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Inside Hollywood's "Plastic Surgery Addiction"

Inside Hollywood's "Plastic Surgery Addiction"


A few years ago, I wondered why one of my favorite actresses suddenly seemed to look disarmingly perfect. At first, I thought it was that she had new makeup or a different haircut. But then I looked at some earlier pictures of her and realized that she'd probably had a rhinoplasty, among other things. Part of me was sad, because she'd already been gorgeous—just not, apparently, gorgeous enough.

Along those lines, the new issue of Radar is all about the proliferation of cosmetic surgery in Hollywood. The cover story is pretty interesting reading, especially if—like me—you've noticed some subtle changes on some of your favorite stars over the years. For actors and actresses, scoring big roles can be impossible if you don't look the part. And so, Hollywood is portrayed as a place where just about everyone—A-listers, D-listers, producers, even realtors—is getting a tweak here or there:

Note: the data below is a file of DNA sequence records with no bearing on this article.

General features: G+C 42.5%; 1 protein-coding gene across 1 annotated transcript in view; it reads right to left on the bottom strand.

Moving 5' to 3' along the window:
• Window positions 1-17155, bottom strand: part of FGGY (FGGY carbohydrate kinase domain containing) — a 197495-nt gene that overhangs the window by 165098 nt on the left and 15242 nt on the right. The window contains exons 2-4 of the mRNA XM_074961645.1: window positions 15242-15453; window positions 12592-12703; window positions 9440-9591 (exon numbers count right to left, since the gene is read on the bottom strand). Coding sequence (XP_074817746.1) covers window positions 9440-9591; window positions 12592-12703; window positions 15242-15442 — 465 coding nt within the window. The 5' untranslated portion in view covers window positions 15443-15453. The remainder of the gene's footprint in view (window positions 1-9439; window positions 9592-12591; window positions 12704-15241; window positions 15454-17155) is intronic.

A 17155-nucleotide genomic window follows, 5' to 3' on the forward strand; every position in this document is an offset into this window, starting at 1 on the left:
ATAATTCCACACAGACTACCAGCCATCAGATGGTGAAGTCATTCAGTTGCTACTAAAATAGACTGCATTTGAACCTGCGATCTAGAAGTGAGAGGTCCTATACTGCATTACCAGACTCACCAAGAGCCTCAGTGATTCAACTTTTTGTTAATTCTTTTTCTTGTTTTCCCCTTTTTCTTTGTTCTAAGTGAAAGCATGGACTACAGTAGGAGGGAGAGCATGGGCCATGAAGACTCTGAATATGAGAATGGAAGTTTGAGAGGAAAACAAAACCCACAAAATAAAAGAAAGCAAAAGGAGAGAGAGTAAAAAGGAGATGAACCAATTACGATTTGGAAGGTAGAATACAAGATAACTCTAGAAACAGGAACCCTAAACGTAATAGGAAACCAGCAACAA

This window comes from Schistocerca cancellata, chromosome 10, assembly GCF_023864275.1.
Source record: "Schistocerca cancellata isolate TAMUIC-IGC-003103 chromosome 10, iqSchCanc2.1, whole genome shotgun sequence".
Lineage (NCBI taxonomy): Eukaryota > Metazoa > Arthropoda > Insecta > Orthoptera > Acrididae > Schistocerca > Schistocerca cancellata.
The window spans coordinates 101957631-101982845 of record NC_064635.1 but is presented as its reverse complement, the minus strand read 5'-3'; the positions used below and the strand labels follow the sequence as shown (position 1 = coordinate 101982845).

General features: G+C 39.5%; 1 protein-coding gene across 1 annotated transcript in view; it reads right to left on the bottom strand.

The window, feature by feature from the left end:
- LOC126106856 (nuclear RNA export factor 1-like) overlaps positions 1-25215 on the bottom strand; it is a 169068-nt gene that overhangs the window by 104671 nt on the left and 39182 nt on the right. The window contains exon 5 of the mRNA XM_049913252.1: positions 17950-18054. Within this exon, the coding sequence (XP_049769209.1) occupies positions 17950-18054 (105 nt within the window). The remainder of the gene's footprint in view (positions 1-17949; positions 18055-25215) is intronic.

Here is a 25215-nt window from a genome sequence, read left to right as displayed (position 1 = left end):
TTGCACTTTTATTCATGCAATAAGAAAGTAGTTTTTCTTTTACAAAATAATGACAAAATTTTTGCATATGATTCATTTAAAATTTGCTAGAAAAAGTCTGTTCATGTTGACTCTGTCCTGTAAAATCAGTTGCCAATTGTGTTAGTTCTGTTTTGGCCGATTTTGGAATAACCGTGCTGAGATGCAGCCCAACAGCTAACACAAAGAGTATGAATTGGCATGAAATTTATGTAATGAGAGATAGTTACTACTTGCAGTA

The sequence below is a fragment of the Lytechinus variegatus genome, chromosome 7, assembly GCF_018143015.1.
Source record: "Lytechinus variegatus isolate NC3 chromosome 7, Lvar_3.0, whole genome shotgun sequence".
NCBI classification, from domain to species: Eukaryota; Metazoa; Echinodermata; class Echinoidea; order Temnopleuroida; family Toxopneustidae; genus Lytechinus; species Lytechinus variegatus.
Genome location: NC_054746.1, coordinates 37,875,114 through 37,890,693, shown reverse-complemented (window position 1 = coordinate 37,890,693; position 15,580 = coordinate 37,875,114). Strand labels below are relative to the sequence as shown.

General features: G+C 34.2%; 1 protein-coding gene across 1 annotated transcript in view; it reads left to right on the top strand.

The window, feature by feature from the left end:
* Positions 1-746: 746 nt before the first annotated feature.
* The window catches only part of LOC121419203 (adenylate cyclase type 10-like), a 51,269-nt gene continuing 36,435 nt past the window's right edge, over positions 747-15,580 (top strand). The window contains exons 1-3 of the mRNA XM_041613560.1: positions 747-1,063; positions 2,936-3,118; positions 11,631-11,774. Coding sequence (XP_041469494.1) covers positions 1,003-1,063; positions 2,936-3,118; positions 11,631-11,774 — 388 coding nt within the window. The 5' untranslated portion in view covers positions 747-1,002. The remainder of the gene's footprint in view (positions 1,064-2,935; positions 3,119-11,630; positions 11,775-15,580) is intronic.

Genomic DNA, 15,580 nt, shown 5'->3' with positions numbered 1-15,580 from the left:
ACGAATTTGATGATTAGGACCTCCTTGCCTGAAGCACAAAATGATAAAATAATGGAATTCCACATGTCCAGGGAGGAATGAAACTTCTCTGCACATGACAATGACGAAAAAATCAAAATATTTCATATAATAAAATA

Everybody lies about it," says actress Julie Bowen (Boston Legal, Ed, Lost). "The men I know are a bit more open, but the girls will lie and lie and lie, even though you're staring right at their scars."

For every Heidi Montag who eagerly talks about her surgery, there seems to be a Nicole Kidman, who insists that the Botox rumors are purely lies (and who is not gonna like that cover illustration). While makeup and lighting can play a huge role in changing someone's appearance—for instance, Tyra Banks expertly uses makeup to contour her nose—sometimes the change is too drastic to chalk up to that.

Plastic surgery isn't going away, at least not in the entertainment industry. The question is, at what point does all of the "perfecting" go too far? And how does it affect the way regular people feel about their own appearance?

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